TALKING GAS PUMPS PITCH PRODUCTS
Fill 'Er Up and Get an Earful From Latest Marketing Device
August 05, 2002
www.adage.com QwikFIND ID: AAN82S
By Jean Halliday
DETROIT (AdAge.com) -- Just when it seems we've run out of
places to put ads, along come talking gasoline pumps.
Several major advertisers signed up for a two-month test
program at U.K. gas stations that feature talking petrol pump nozzles.
Mercedes-Benz' small Smart Car, Nestle's Kit-Kat bar and Dalton's Weekly travel
magazine are paying roughly $157 each per month to have their 15-second audio
spots broadcast through the nozzles at 13 high-traffic gas stations. All the
advertisers' messages run during a two- to three-minute cycle, which includes
trivia questions and sports information.
"There's no other way for the oil companies to greet
their customers daily," said Chip Rimmer, marketing director of DirectCast
Network, the U.K. subsidiary of DirectCast Network LLC, the Midland, Mich.,
marketer of the Fueling Talker.
Mr. Rimmer wants Fueling Talker to be gabbing at 1,000 U.K.
stations by the end of the year. The pumps will get a limited exposure in the
U.S., appearing at 100 gas stations, mostly in Michigan, and playing local
advertising. Mark McKinley, president-CEO of the U.S. DirectCast Network, said
he expects to launch in Orlando, Fla., and Las Vegas, Nev., this fall.
"It's an intrusive medium, but it's elective as
well," said Mr. Rimmer. Pumpers can opt out by turning off the volume on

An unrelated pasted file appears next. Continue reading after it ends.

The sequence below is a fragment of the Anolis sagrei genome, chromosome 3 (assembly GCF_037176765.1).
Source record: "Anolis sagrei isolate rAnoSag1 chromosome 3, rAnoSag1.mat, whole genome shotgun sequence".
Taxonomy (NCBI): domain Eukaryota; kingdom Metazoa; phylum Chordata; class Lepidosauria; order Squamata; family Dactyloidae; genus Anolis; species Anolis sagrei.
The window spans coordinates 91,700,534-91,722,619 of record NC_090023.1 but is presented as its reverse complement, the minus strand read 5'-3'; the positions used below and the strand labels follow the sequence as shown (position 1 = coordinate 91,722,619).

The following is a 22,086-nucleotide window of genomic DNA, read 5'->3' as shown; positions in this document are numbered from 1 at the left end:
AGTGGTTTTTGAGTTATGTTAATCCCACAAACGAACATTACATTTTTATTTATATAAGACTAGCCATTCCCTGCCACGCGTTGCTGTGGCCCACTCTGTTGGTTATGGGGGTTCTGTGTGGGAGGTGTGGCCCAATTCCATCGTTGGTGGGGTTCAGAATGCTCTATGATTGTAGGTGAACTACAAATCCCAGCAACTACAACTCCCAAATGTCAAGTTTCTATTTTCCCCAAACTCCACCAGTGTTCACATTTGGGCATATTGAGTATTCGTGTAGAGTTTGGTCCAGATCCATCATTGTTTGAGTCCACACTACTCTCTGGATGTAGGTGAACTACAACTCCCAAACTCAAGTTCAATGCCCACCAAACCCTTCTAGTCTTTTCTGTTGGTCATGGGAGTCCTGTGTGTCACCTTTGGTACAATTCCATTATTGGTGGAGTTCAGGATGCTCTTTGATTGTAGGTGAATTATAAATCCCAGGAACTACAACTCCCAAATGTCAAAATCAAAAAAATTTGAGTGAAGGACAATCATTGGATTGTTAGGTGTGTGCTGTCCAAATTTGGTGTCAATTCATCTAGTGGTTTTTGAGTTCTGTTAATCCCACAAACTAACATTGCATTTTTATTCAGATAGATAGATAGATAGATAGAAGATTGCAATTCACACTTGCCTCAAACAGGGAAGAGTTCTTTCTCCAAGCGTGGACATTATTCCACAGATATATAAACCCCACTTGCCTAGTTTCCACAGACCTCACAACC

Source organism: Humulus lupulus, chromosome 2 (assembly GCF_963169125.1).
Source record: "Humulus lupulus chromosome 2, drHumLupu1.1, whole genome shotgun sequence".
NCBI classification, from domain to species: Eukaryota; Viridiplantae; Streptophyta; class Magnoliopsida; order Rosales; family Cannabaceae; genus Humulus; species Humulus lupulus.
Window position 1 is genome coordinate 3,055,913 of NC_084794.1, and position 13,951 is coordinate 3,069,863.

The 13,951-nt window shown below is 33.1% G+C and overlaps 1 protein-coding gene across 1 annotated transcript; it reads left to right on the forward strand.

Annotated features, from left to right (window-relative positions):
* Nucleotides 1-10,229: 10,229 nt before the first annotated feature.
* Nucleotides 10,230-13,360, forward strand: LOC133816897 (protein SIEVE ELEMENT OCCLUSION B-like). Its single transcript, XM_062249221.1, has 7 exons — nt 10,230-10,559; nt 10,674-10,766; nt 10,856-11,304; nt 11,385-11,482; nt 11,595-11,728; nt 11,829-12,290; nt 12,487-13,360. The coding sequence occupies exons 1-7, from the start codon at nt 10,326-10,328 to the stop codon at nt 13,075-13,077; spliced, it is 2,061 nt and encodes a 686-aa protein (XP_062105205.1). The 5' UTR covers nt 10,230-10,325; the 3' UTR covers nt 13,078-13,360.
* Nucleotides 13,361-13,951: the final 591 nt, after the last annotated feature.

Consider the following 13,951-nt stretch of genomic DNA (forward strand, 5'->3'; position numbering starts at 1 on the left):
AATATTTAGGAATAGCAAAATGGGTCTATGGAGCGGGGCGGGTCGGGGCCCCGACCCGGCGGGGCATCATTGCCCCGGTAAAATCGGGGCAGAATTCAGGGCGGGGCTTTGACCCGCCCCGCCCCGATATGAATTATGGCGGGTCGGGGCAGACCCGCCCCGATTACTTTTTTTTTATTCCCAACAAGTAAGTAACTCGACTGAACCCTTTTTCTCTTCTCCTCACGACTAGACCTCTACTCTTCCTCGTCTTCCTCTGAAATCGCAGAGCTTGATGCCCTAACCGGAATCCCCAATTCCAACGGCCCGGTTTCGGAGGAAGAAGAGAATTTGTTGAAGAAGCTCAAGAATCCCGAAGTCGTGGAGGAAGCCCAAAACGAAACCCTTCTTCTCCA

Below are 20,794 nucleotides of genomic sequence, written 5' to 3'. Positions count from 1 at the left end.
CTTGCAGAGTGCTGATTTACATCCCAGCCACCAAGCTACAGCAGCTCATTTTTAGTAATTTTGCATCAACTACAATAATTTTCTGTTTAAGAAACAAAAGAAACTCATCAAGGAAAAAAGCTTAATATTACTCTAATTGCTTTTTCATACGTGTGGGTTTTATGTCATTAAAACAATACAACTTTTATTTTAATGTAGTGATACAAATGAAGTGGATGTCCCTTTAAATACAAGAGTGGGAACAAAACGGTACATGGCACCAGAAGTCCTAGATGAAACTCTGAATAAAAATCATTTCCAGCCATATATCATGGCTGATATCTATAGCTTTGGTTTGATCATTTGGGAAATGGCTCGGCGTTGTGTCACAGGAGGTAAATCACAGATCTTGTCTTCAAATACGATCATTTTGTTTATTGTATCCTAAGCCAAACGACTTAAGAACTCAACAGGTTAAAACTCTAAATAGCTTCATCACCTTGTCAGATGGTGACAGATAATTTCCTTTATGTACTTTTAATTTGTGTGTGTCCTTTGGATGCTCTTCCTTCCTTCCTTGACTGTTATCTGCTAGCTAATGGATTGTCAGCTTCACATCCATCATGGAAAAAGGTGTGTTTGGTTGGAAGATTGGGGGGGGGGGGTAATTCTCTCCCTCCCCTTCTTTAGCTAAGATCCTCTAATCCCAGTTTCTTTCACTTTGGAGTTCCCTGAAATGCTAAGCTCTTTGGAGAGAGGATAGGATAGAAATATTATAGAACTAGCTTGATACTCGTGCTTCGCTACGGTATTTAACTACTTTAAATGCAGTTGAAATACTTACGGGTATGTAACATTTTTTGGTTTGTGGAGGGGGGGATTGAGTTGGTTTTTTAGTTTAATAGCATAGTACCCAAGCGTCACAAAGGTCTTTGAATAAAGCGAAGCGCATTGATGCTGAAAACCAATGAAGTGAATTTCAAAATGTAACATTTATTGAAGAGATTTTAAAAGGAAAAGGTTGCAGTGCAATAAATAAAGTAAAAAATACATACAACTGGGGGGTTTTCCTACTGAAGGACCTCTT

the nozzle, which also has a counter to measure consumers who activate it.
"From an advertising point of view, that's total accountability."
Mr. Rimmer has inked deals with the petrol purveyors, which
also have 15-second messages about their own offerings on the Fueling Talker
broadcasts. They include Exxon Mobil Corp., Kuwait Petroleum International's Q8
chain, Snax 24 and Supermart. Snax 24 gas retailers told Mr. Rimmer they have
seen a jump in sales of the fresh pastries they sell since their Fueling Talker
ad started in early July. Exxon Mobil is advertising a deal on its Esso-branded
Mercedes' Smart Car spot, from Interpublic Group of Cos.'
Springer & Jacoby, Hamburg, touts it takes just 15 pounds (about $24) worth
of fuel to fill up, vs. 40 pounds ($63) for an average car.
Can't build message
Tom Healey, a former agency media director and now a
partner at consultancy J.D. Power and Associates, said the Smart Car ad is a
"very relevant message since it's talking about the price of gas." But
he dubbed Fueling Talker a point-of-sale tool. "I don't know how you could
build any frequency or message continuity since it's a one-shot deal." He
went on to call the advertising method "intrusive and offensive."
Marketers keep trying new ways to reach elusive consumers.
A year ago, a gas-pump video ad network called Video Venue launched in the U.S.
at several hundred Casey's General Stores with ads from major advertisers that
included General Motors Corp. and Toyota Motor Sales USA.
Bank of America is now charging advertisers, including several AOL Time Warner's TV networks, to run ads less than 10 seconds long on its automated teller machines in California.
Copyright © 2002, Crain Communications Inc.
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